Special thanks are due to our colleagues in the Pediatric Cardiac Intensive Care Unit, King Abdulaziz Medical City, Riyadh, Saudi Arabia, (not the neonatal).


REFERENCES

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  2. Churton T. Multiple aneurysm of pulmonary artery. Br Med J (Clin Res Ed). 1897;1:1223.
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  7. Borrero CG, Zajko AB. Pulmonary arteriovenous malformations: clinical features, diagnosis, and treatment. J Radiol Nurs. 2006;25:33–7. https://doi.org/10.1016/j.jradnu.2006.04.011
  8. Burke CM, Safai C, Nelson DP, Raffin TA. Pulmonary arteriovenous malformations: a critical update. Am Rev Respir Dis. 1986;134:334–9.
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  10. Pierucci P, Murphy J, Henderson KJ, Chyun DA, White RI Jr. New definition and natural history of patients with diffuse pulmonary arteriovenous malformations: twenty-seven-year experience. Chest. 2008;133:653–61. https://doi.org/10.1378/chest.07-1949
  11. Shovlin CL, Jackson JE, Bamford KB, Jenkins IH, Benjamin AR, Ramadan H, et al. Primary determinants of ischaemic stroke/brain abscess risks are independent of severity of pulmonary arteriovenous malformations in hereditary haemorrhagic telangiectasia. Thorax. 2008;63:259–66. https://doi.org/10.1136/thx.2007.087452
  12. Woodward CS, Pyeritz RE, Chittams JL, Trerotola SO. Treated pulmonary arteriovenous malformations: patterns of persistence and associated retreatment success. Radiology. 2013;269:919–26. https://doi.org/10.1148/radiol.13122153
  13. Lee DW, White RIJR, Egglin TK, Pollak JS, Fayad PB, Wirth JA, et al. Embolotherapy of large pulmonary arteriovenous malformations: long-term results. Ann Thorac Surg. 1997;64:930–9; discussion 939–40. https://doi.org/10.1016/S0003-4975(97)00815-1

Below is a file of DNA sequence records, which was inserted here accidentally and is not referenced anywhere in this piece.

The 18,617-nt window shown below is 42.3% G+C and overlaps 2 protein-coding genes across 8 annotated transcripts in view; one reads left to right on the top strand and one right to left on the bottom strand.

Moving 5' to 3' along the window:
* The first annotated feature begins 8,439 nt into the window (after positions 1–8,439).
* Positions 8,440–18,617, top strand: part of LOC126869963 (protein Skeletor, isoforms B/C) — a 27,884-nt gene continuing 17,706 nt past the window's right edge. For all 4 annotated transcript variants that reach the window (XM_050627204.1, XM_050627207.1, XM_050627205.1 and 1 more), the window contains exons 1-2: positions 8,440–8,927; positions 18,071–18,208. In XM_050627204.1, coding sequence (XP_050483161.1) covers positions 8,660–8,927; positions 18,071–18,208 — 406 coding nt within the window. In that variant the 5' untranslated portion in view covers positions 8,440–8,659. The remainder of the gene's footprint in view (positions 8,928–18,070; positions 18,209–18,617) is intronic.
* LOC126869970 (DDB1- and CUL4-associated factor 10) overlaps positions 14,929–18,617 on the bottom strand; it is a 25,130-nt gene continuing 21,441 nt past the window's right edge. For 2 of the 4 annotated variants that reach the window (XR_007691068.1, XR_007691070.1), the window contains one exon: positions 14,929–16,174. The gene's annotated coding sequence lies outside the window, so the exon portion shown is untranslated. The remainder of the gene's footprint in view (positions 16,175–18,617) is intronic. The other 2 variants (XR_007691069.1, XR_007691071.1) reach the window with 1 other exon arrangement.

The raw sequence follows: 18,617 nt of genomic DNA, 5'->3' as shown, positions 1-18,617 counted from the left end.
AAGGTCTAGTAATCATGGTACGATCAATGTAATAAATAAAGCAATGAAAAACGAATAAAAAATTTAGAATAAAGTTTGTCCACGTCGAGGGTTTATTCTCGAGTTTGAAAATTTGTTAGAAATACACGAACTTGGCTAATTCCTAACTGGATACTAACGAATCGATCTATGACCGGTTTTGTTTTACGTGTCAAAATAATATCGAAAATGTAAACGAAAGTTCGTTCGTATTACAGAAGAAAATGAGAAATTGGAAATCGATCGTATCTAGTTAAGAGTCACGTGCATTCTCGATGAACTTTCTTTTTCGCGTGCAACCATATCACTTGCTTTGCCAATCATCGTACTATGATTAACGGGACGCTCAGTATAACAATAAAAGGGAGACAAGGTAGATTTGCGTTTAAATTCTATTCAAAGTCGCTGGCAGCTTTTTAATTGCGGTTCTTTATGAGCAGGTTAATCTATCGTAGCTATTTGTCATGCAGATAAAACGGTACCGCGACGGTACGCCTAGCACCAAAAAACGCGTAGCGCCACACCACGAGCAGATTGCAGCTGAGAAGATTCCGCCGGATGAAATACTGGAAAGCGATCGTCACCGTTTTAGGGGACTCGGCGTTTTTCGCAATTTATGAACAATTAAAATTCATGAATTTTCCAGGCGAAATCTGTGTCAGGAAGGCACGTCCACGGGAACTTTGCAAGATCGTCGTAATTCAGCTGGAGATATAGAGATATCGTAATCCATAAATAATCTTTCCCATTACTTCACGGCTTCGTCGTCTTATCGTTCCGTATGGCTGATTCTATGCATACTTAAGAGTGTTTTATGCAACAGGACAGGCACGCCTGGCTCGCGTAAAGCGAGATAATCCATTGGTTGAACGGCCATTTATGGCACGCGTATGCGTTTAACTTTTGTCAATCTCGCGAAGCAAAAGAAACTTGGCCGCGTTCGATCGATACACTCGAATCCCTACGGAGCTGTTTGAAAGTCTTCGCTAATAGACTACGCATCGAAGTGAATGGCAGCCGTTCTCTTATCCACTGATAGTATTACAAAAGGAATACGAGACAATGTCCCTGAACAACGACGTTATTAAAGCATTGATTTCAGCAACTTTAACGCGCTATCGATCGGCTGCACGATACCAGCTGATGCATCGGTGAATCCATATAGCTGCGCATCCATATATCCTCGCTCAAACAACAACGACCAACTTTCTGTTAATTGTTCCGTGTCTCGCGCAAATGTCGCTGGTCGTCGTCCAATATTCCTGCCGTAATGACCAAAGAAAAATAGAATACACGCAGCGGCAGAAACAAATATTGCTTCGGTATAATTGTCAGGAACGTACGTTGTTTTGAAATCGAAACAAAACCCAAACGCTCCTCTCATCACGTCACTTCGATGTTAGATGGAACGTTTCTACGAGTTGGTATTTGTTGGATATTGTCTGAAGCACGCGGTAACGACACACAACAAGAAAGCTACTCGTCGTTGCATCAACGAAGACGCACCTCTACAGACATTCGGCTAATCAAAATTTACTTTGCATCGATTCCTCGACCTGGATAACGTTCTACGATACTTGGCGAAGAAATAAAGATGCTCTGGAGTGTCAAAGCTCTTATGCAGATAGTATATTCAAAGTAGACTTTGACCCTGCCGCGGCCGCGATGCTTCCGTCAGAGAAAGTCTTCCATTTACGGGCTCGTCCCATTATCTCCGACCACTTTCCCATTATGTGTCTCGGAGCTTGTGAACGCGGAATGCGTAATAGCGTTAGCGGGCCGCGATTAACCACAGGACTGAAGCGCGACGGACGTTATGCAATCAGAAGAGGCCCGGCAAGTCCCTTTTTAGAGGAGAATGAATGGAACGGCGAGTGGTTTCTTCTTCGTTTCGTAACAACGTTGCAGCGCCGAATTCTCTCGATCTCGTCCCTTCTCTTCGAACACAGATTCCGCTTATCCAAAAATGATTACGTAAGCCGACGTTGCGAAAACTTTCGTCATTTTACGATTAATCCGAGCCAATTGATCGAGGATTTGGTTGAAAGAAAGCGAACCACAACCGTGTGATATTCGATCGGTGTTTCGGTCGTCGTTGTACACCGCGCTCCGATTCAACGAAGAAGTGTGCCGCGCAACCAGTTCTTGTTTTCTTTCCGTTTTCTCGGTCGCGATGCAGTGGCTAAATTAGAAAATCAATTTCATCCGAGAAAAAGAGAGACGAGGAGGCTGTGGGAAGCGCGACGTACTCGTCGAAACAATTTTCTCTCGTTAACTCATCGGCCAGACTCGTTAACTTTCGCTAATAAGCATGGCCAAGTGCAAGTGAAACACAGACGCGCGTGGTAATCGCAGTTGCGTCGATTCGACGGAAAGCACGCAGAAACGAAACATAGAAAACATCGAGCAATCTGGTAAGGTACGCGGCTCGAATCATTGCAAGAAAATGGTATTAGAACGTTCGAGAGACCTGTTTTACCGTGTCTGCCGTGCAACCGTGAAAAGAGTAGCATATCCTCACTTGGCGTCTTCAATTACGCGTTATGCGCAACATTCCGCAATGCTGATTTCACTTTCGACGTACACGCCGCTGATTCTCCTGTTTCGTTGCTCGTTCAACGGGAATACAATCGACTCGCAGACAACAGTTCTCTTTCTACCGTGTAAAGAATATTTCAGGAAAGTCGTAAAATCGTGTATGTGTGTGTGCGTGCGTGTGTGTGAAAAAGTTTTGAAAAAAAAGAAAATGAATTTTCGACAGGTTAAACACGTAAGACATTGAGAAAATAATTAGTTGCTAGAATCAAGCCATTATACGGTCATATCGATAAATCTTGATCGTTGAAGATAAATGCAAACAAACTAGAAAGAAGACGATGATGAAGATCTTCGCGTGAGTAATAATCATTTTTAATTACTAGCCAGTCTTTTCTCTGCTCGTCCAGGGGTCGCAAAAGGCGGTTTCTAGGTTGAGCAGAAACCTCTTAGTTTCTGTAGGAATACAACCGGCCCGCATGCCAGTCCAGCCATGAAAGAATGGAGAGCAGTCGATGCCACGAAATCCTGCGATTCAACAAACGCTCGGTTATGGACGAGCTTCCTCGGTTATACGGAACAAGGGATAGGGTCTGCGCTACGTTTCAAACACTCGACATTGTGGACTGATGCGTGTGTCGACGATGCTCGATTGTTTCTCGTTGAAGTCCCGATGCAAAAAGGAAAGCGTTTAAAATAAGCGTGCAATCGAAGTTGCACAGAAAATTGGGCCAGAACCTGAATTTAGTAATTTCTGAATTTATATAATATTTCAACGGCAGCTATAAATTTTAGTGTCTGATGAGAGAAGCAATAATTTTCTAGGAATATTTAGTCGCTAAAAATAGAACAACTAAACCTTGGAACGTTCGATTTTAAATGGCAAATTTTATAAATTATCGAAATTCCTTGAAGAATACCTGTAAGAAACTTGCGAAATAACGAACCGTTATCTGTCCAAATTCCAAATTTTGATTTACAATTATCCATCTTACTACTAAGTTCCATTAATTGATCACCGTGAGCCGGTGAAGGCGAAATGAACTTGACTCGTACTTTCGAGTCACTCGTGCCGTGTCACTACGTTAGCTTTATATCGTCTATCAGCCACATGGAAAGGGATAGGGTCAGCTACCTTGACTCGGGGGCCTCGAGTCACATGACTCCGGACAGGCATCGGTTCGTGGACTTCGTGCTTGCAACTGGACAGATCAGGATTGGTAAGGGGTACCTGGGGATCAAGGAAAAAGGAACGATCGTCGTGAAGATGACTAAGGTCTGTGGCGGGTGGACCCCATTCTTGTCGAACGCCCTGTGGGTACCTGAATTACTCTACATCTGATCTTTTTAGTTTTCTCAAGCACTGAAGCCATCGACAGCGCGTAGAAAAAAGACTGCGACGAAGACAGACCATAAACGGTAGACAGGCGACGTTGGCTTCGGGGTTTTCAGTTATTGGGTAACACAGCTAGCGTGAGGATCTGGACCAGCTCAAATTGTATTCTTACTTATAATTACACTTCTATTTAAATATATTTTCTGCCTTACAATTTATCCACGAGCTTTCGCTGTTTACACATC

14. Allen SW, Whitfield JM, Clarke DR, Sujansky E, Wiggins JW. Pulmonary arteriovenous malformation in the newborn: a familial case. Pediatr Cardiol. 1993;14:58–61.
  15. Aggarwal V, Khan DM, Rhodes JF. Pulmonary arteriovenous malformation causing systemic hypoxemia in early infancy. Case Rep Pediatr. 2017;2017:1–5. https://doi.org/10.1155/2017/2841720


How to Cite this Article
Pubmed Style

Mohammed MHA, Hrfi A, AlQwee AM, Tamimi O. Pulmonary arteriovenous malformation in a neonate: a condition commonly misdiagnosed. Sudan J Paed. 2018; 18(2): 56-60. doi:10.24911/SJP.106-1528143670


Web Style

Mohammed MHA, Hrfi A, AlQwee AM, Tamimi O. Pulmonary arteriovenous malformation in a neonate: a condition commonly misdiagnosed. http://www.sudanjp.com/?mno=301118 [Access: February 18, 2019]. doi:10.24911/SJP.106-1528143670


AMA (American Medical Association) Style

Mohammed MHA, Hrfi A, AlQwee AM, Tamimi O. Pulmonary arteriovenous malformation in a neonate: a condition commonly misdiagnosed. Sudan J Paed. 2018; 18(2): 56-60. doi:10.24911/SJP.106-1528143670



Vancouver/ICMJE Style

Mohammed MHA, Hrfi A, AlQwee AM, Tamimi O. Pulmonary arteriovenous malformation in a neonate: a condition commonly misdiagnosed. Sudan J Paed. (2018), [cited February 18, 2019]; 18(2): 56-60. doi:10.24911/SJP.106-1528143670



Harvard Style

Mohammed, M. H. A., Hrfi, . A., AlQwee, . A. M. & Tamimi, . O. (2018) Pulmonary arteriovenous malformation in a neonate: a condition commonly misdiagnosed. Sudan J Paed, 18 (2), 56-60. doi:10.24911/SJP.106-1528143670



Turabian Style

Mohammed, Mohammed Hassan Abdelrhman, Abdah Hrfi, Abdullah M AlQwee, and Omar Tamimi. 2018. Pulmonary arteriovenous malformation in a neonate: a condition commonly misdiagnosed. Sudanese Journal of Paediatrics, 18 (2), 56-60. doi:10.24911/SJP.106-1528143670



Chicago Style

Mohammed, Mohammed Hassan Abdelrhman, Abdah Hrfi, Abdullah M AlQwee, and Omar Tamimi. "Pulmonary arteriovenous malformation in a neonate: a condition commonly misdiagnosed." Sudanese Journal of Paediatrics 18 (2018), 56-60. doi:10.24911/SJP.106-1528143670



MLA (The Modern Language Association) Style

Mohammed, Mohammed Hassan Abdelrhman, Abdah Hrfi, Abdullah M AlQwee, and Omar Tamimi. "Pulmonary arteriovenous malformation in a neonate: a condition commonly misdiagnosed." Sudanese Journal of Paediatrics 18.2 (2018), 56-60. Print. doi:10.24911/SJP.106-1528143670



APA (American Psychological Association) Style

Mohammed, M. H. A., Hrfi, . A., AlQwee, . A. M. & Tamimi, . O. (2018) Pulmonary arteriovenous malformation in a neonate: a condition commonly misdiagnosed. Sudanese Journal of Paediatrics, 18 (2), 56-60. doi:10.24911/SJP.106-1528143670